Is GM Mustard 'safe'? Activists allege that govt did a U-turn on safety concerns
India's environment ministry is considering approving the cultivation of Genetically Modified or GM Mustard, which was developed by Delhi University.
But the ministry's committee responsible for evaluating the GM crop's biosafety has taken a U-turn on safety questions raised by its own members just a few months ago, anti-GM activists allege.
The ministry's Genetic Engineering Appraisal Committee, which has the power to recommend GM crops for release, recently put out a technical report that concluded that GM Mustard is safe for human and animal consumption. The report is up for public comments.
But the report does not address several concerns that the GEAC itself had raised in February 2016, Coalition for GM Free India said in a press briefing on 15 September. The Coalition cited minutes of a GEAC meeting on 5 February, and of its technical sub-committee on 2 February, where it raised several safety concerns with the DU team that developed GM Mustard.
The sub-committee eventually produced the 133-page report that said that GM Mustard is safe.
The Coalition has claimed although many concerns could not be addressed in the February meeting, they also do not appear to have been addressed in the final report, meaning that they have been brushed under the carpet.
Some of these concerns include:
1. What are the toxic and allergic tendencies of proteins that were used in developing the GM variety? The DU team had said that it did not test the toxicity of different combinations of these proteins as it was not a part of the guidelines. 2. The GEAC had said this response is untenable. But the issue is not reflected in the final report.
3. Why is there no assessment of the effects of GM Mustard on agriculturally important microorganisms?
4. Why did rats fed on GM Mustard gain weight at a faster rate than otherwise?
5. Confusion regarding yield numbers: The average yield of dry matter (what remains after seeds are taken out) does not correlate with the total of seed yield and other components. The GEAC it requires a reasonable explanation.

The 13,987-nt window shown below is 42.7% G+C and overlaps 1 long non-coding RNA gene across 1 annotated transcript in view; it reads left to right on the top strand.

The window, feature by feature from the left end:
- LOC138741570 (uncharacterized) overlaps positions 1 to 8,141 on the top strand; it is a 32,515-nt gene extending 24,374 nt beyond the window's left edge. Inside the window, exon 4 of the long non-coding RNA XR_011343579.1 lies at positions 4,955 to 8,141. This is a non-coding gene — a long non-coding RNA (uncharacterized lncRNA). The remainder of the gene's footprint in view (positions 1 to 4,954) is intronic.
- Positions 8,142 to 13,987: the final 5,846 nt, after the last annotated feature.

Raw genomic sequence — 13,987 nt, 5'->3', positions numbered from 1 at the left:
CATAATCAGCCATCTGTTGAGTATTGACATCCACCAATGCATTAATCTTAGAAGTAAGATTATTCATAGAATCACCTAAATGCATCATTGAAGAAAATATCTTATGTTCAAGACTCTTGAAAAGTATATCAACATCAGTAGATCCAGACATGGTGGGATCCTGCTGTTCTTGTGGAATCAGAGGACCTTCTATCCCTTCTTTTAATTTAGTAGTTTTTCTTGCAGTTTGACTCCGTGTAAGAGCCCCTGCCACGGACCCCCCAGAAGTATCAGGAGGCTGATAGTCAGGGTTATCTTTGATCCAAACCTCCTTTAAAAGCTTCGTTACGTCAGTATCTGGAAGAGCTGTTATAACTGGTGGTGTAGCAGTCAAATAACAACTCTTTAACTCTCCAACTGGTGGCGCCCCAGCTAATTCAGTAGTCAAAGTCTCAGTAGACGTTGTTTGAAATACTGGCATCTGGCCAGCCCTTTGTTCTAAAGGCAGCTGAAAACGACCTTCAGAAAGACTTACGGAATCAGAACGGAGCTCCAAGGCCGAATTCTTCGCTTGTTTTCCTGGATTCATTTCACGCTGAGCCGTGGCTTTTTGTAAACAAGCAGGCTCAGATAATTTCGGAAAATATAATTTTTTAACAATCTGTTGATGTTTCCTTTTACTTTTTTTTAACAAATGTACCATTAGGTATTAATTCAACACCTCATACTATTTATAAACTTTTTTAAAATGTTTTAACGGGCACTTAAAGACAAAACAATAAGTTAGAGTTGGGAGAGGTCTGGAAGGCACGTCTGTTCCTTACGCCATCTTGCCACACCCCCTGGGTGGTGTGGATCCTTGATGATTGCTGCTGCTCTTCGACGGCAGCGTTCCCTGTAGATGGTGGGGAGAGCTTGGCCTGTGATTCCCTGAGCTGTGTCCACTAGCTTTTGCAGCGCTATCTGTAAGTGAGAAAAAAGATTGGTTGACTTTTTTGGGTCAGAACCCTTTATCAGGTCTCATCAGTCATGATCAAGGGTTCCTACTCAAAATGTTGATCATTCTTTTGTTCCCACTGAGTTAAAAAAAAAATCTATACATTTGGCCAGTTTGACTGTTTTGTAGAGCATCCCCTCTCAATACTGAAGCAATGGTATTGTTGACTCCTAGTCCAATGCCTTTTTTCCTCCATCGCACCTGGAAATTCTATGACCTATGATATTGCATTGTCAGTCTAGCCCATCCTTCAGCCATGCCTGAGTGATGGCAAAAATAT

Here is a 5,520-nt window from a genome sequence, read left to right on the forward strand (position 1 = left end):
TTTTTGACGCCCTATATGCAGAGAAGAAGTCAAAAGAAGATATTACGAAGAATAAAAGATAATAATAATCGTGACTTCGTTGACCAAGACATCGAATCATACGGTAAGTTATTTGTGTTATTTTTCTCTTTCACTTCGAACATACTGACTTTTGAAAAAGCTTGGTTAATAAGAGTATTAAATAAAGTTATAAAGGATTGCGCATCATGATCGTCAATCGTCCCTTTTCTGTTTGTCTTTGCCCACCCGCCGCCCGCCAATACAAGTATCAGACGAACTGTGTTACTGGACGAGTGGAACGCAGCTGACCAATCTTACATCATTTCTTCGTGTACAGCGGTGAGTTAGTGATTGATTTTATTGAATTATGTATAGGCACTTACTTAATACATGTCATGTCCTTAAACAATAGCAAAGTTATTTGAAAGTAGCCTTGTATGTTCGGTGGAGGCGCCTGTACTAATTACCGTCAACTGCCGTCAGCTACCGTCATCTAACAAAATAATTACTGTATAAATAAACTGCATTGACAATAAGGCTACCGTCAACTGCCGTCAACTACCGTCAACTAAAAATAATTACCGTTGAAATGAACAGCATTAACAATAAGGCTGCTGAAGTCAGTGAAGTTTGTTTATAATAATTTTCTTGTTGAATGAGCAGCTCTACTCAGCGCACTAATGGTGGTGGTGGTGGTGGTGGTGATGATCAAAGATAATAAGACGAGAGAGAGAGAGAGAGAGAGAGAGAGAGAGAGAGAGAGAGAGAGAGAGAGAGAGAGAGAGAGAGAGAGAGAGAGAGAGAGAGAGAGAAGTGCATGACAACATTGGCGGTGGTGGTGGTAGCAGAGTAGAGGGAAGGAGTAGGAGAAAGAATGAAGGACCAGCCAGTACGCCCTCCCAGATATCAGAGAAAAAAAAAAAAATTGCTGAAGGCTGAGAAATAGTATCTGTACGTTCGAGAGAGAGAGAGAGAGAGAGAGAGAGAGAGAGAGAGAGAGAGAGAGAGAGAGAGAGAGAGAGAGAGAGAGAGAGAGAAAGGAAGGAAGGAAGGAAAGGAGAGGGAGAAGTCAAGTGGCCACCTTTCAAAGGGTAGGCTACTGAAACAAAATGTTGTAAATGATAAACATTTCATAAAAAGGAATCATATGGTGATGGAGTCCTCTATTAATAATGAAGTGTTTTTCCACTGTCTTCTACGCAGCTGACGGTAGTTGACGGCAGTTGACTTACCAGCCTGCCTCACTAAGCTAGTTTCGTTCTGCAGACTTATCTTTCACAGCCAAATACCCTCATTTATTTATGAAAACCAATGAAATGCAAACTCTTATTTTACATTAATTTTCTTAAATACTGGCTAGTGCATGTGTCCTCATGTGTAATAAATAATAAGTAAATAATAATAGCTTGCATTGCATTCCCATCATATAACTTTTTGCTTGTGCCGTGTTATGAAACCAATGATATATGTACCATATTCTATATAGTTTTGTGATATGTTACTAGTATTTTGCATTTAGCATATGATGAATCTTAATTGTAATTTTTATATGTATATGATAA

No satisfactory responses
Kavitha Kuruganti, of the Coalition for GM-Free India said that despite raising serious questions, the GEAC has "walked away meekly from those very questions without any scientific or satisfactory responses."
The GEAC met thrice afterwards: on 4 March, 20 June and finally on 11 August when the sub-committee's report was submitted. GEAC meeting minutes are not released in the public domain (a matter for which the environment ministry was pulled up by the Central Information Commission). The Coalition has based its claims on the final safety report, which they say does not address the issues.
Queries sent to GEAC chairperson Amita Prasad remained unanswered.
GM Mustard has been developed by DU's Centre for Genetic Manipulation of Crop Plants in a project led by Prof Deepak Pental, a former vice chancellor of DU. The project was partly funded by the National Dairy Development Board.
The introduction of GM Mustard has been strongly opposed by most farmer groups in the country, including those affiliated to the Rashtriya Swayamsevak Sangh (RSS), the ruling party's ideological mentor. It will be the first genetically engineered edible crop to be introduced in India.
It has been attacked on concerns about its safety as well as yield, which activists claim isn't much higher than recently introduced non-GM seeds.
Edited by Aleesha Matharu
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